I'm that dick, I just get easily annoyed by the people who say they love Lovecraft but they're actually talking about things that are inspired by the people who were inspired by Lovecraft. It's cringey Hot Topic-core fan status to me.
If you're just into later mythos stuff that's great, more power to you. But I'm really just sick and tired of people saying Lovecraftian wrong.
Like look at The Thing
The Thing is all about the unknown, uneasiness, paranoia, isolation. They're stuck in a remote location, unimaginable horrors are happening, nobody gets a happy ending. It's very Lovecraftian (the entire apocalypse trilogy is really)
But there are a lot of fans who are like DUDE REMEMBER THE SPIDER HEAD THAT WAS SICK LOL #LOVECRAFT #BLOODBORNE #2SPOOPY
Silent Hill has similar issues, there are a lot of "fans" who just jerk off to pyramid head and don't care about the mystery, the story and the ambiguity of the characters.
>>17340321 Woah woah woah, lets get one thing straight here bud, don't be talkin smack about my Bloodbourne. It's as close as we can get and there are many ways to explain why no ending is a good ending. I feel you on the rest of it though. It's kind of annoying considering the only horror that can deeply scare me is this abstract type and then people just come and shit all over it with their "interpretations". Fuckin fan fiction grind my gears the most man.
My issue is just people calling it Lovecraftian, it's obviously cosmic horror. It's like I was saying earlier about people influenced by the people who were influenced by Lovecraft, maybe even more distant than that. Even going back to the originals it's closer to like Clark Ashton Smith
>>17340355 No clue, I just heard they were called that as a passing phrase in a conversation. If you want to hear a decent spiel about Lovecraft look up the Podcast 'Bonfire Side Chat". It's mostly a Dark Souls and all it's se/prequel walkthrough but they do special episode every now and then and a couple of months ago they spent a few hours discussing Lovecraft and a few of his works. Just be careful if you're the non-SJW type dude as they like to talk about SJW shit from time to time. It's p. fuckin lame but the rest of the show is pretty solid. Good walkthrough too.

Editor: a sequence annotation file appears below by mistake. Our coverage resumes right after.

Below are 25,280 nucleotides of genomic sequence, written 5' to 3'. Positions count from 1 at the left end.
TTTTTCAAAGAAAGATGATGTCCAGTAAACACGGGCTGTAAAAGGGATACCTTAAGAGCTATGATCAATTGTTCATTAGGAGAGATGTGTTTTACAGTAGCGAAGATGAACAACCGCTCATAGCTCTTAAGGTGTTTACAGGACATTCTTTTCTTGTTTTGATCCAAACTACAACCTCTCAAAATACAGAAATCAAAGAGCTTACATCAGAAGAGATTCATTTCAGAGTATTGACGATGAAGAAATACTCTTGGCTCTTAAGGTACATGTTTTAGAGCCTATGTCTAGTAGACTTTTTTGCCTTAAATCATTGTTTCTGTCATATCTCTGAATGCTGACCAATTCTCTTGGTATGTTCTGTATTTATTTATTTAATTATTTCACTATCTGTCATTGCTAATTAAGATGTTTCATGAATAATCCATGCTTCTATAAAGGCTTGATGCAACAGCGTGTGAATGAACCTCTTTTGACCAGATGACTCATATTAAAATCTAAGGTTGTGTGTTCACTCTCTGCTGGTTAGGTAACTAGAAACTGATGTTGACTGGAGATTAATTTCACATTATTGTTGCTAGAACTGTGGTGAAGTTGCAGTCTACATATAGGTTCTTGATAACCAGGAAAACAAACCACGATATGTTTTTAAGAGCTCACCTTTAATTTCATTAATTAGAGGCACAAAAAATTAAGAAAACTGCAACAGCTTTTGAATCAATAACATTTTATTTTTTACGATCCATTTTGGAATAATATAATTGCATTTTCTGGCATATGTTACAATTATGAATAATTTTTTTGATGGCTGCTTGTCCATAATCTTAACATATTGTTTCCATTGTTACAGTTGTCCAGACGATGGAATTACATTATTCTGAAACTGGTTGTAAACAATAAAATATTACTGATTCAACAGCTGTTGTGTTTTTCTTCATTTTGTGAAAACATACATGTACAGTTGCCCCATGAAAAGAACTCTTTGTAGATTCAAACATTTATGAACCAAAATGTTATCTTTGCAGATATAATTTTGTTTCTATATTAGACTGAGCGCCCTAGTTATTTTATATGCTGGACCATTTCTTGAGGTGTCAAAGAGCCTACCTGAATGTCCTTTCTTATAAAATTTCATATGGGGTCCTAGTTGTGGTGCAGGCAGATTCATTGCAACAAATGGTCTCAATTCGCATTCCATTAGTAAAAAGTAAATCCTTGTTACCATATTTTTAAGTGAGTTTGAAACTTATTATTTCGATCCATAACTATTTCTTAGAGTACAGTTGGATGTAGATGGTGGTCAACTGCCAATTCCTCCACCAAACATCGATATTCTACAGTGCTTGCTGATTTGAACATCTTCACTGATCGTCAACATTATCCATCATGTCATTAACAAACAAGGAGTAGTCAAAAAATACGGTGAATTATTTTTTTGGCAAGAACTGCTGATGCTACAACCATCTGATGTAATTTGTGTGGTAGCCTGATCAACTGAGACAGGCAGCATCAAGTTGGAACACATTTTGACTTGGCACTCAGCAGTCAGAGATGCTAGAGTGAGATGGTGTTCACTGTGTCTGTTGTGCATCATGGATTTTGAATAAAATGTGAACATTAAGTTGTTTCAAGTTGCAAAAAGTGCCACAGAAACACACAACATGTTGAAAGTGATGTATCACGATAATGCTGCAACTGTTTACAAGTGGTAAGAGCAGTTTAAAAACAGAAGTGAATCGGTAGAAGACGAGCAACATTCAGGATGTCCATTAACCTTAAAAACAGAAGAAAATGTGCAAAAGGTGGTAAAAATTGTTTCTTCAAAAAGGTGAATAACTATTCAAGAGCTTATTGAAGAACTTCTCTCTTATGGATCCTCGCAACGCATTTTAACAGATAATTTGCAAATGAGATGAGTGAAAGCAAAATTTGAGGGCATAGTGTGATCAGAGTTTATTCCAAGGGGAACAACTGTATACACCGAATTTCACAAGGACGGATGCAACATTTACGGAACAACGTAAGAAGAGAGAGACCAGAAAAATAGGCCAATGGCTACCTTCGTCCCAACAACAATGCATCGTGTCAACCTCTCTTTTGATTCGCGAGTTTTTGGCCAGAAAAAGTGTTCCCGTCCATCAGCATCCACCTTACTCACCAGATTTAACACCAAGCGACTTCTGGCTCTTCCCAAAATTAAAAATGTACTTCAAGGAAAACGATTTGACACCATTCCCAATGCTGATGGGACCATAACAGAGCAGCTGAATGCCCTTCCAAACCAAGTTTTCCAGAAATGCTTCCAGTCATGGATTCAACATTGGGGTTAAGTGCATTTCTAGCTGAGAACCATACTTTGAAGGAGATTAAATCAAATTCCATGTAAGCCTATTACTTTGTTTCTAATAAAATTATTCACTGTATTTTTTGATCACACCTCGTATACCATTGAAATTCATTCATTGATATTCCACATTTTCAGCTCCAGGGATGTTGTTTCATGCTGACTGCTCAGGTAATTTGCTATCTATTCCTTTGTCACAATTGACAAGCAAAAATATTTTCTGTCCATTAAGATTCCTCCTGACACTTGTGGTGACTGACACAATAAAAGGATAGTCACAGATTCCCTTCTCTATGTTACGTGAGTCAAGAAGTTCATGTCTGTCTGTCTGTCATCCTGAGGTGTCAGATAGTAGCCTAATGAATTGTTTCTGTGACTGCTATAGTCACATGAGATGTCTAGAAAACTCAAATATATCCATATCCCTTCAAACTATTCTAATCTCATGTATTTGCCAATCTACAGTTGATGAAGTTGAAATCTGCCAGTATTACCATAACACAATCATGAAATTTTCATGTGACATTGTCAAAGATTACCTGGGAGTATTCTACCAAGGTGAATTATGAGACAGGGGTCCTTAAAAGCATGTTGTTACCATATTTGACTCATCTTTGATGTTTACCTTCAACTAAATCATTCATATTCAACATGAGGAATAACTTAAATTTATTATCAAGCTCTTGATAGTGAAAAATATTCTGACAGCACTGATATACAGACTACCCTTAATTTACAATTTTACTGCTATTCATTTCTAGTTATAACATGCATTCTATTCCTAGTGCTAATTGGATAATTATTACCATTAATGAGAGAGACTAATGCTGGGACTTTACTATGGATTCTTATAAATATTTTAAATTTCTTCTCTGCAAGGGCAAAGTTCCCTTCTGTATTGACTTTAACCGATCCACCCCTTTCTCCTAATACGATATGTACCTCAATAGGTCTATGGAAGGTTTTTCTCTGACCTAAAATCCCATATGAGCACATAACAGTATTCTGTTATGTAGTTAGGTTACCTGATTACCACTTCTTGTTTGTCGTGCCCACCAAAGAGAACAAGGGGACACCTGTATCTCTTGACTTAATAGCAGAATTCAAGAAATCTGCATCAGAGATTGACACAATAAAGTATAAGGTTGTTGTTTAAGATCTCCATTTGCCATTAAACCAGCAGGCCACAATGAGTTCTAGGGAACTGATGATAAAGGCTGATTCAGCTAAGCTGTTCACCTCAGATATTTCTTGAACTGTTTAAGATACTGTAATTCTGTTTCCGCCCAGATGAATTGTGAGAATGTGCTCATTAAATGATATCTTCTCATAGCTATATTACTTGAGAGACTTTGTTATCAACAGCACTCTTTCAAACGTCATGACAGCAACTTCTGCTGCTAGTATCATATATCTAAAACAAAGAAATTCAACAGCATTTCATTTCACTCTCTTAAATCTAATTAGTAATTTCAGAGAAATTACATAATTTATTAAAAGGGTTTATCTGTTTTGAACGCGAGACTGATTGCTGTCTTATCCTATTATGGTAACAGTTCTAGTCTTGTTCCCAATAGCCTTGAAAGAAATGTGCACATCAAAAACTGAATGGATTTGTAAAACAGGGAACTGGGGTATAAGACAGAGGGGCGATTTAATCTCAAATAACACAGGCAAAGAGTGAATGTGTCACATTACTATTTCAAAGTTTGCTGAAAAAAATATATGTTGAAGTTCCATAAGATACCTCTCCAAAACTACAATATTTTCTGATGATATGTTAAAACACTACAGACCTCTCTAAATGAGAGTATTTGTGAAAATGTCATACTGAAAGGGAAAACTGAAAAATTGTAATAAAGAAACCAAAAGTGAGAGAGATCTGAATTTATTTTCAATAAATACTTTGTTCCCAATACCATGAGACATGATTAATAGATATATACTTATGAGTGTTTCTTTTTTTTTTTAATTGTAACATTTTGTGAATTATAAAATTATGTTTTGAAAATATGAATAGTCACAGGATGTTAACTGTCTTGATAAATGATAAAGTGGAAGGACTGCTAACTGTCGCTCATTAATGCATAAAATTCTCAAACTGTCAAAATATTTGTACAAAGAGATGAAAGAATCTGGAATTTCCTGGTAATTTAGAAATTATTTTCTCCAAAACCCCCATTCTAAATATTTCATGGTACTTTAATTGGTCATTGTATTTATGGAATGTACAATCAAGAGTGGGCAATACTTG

>>17340365 I getcha man. Bloodborne was just my GOTY 2015 [spoiler] and was actually got me to start reading all of Lovecrafts works. I thoroughly enjoy the depravity and pure despair that Lovecraft works through more than Bloodbornes shock and "fight or flight" type fear. [/spoiler]
>>17340505 Im not sure I understand why. Is it just because people are so accustomed to jump spooks and flash that the subtly is a lost art? Or does it get back to what you were saying about how the hero doesn't win? or what?
>>17340513 Not him but it's more about imagination when it comes to the whole thing. The only thing's described about Cthulu in Call of Cthulu is his general outline in the figure, a line about angles that were "acute but acting as though they were obtuse" or vice versa or something, and one more line about non-Euclidean geometry. The rest is just in your head. How do you portray most of those things on screen?
"As the good lady shewed me out of the building she made it clear that the pirate theory of the Marsh fortune was a popular one among the intelligent people of the region. Her own attitude toward shadowed Innsmouth—which she had never seen—was one of disgust at a community slipping far down the cultural scale, and she assured me that the rumours of devil-worship were partly justified by a peculiar secret cult which had gained force there and engulfed all the orthodox churches.
It was called, she said, “The Esoteric Order of Dagon”, and was undoubtedly a debased, quasi-pagan thing imported from the East a century before, at a time when the Innsmouth fisheries seemed to be going barren. Its persistence among a simple people was quite natural in view of the sudden and permanent return of abundantly fine fishing, and it soon came to be the greatest influence on the town, replacing Freemasonry altogether and taking up headquarters in the old Masonic Hall on New Church Green."
How would you adapt that to film without rewriting it? The closest a movie has ever come was the silent Call of Cthulhu film and even that took quite a few liberties iirc
Well you'd just be having someone read the book but show you visuals to go along with it instead of imagining them yourself.
All the best adaptations make something new, there's plenty of instances where the movie is actually better than the book (The Godfather, Drive, Jackie Brown, The Thing, Full Metal Jacket, Stand By Me, Jurassic Park, Jaws) because they weren't just trying to turn the book into a movie, they were making a movie based on the book.
This is true of all the decent Lovecraft adaptations. Re-Animator is a fine movie but it's nothing like the source material really. You can tell it's based on it but it's far from a direct adaptation.